Uffington White Horse

What do we mean when we talk of ‘home’?

Given that I know the author, would I feel inhibited about reviewing her new book critically, I asked myself. But other than meeting her once at a party for two minutes, I realised that I know Clover Stroud only through her raw, ravishing memoirs and – like the rest of her 37,000 Instagram followers – the intimate and honest way in which she documents her life. Perhaps more than any other writer, Stroud has taken the elegant, elliptical memoir and forged it into the genre of life writing. She has lived a lot of life. The Wild Other documented her mother’s life-changing brain injury as a result of a riding

From pit-ponies to polo ponies: hoofprints on the British landscape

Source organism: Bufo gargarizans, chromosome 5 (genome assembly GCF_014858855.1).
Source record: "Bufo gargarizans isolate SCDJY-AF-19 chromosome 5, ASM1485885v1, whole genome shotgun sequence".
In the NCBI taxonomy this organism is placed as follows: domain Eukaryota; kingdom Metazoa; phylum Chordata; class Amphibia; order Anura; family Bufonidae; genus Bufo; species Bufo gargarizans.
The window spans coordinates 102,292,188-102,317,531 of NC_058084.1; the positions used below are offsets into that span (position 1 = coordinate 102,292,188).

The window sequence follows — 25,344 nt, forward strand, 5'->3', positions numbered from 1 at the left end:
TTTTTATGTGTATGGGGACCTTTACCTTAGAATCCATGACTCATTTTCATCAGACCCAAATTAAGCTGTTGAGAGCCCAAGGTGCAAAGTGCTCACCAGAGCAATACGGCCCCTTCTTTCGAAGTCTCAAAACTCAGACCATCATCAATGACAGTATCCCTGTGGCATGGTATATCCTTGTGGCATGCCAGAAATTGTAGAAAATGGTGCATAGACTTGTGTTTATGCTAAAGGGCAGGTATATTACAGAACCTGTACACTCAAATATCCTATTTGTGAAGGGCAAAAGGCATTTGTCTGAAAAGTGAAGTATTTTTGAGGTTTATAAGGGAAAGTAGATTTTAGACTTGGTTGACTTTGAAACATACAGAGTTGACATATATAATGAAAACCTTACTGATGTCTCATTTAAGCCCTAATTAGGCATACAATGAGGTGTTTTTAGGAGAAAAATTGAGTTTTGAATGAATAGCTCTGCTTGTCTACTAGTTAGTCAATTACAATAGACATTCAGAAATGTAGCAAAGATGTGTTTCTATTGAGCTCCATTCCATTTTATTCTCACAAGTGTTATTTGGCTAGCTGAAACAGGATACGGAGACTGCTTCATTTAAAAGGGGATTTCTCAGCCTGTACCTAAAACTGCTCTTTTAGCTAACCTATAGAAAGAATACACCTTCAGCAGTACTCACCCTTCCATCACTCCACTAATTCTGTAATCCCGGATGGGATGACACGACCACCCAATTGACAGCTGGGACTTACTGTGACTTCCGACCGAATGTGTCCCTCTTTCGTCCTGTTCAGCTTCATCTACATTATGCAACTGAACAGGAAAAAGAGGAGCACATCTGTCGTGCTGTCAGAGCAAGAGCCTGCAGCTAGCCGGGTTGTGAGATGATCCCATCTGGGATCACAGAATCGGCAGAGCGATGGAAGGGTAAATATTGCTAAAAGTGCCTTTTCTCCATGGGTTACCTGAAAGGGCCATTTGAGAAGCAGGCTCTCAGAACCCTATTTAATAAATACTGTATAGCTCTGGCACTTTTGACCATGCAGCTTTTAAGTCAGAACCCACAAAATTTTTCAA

Horses have schlepped, hauled and galloped grooves into Britain, providing the muscle for transport, industry, agriculture and leisure and the inspiration for myth, art and literature. In The Bridleway, the environmentalist Tiffany Francis-Baker maps this busy-storied topography from the Uffington White Horse to ancient roads, canals, coaching inns, race courses, conservation projects and public art. She crosses the country to speak to horse-people and explores old bridleways. Some of the landscapes she visits are subsiding, as she puts it, ‘into the healing bosom of the earth’. Others are threatened with erasure, and so, ‘to keep these spaces full of memory, all we must do is tread the same paths, either